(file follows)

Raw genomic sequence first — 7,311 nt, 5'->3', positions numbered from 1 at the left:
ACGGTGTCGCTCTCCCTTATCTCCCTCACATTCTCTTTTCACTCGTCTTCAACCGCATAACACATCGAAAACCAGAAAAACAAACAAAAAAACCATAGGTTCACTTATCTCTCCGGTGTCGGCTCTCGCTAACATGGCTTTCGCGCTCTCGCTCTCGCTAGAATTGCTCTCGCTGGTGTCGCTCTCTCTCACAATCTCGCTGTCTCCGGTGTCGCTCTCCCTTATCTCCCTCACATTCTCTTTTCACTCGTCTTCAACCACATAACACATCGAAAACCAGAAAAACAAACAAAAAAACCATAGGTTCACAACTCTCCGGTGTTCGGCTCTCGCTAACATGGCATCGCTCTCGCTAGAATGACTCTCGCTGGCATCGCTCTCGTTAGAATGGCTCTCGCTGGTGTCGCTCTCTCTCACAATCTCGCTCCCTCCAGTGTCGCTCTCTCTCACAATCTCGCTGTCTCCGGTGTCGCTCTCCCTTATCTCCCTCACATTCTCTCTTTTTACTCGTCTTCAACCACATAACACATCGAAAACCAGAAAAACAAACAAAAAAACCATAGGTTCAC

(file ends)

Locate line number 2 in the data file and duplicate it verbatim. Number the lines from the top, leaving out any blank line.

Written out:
ACGGTGTCGCTCTCCCTTATCTCCCTCACATTCTCTTTTCACTCGTCTTCAACCGCATAACACATCGAAAACCAGAAAAACAAACAAAAAAACCATAGGTTCACTTATCTCTCCGGTGTCGGCTCTCGCTAACATGGCTTTCGCGCTCTCGCTCTCGCTAGAATTGCTCTCGCTGGTGTCGCTCTCTCTCACAATCTCGCTGTCTCCGGTGTCGCTCTCCCTTATCTCCCTCACATTCTCTTTTCACTCGTCTTCAACCACATAACACATCGAAAACCAGAAAAACAAACAAAAAAACCATAGGTTCACAACTCTCCGGTGTTCGGCTCTCGCTAACATGGCATCGCTCTCGCTAGAATGACTCTCGCTGGCATCGCTCTCGTTAGAATGGCTCTCGCTGGTGTCGCTCTCTCTCACAATCTCGCTCCCTCCAGTGTCGCTCTCTCTCACAATCTCGCTGTCTCCGGTGTCGCTCTCCCTTATCTCCCTCACATTCTCTCTTTTTACTCGTCTTCAACCACATAACACATCGAAAACCAGAAAAACAAACAAAAAAACCATAGGTTCAC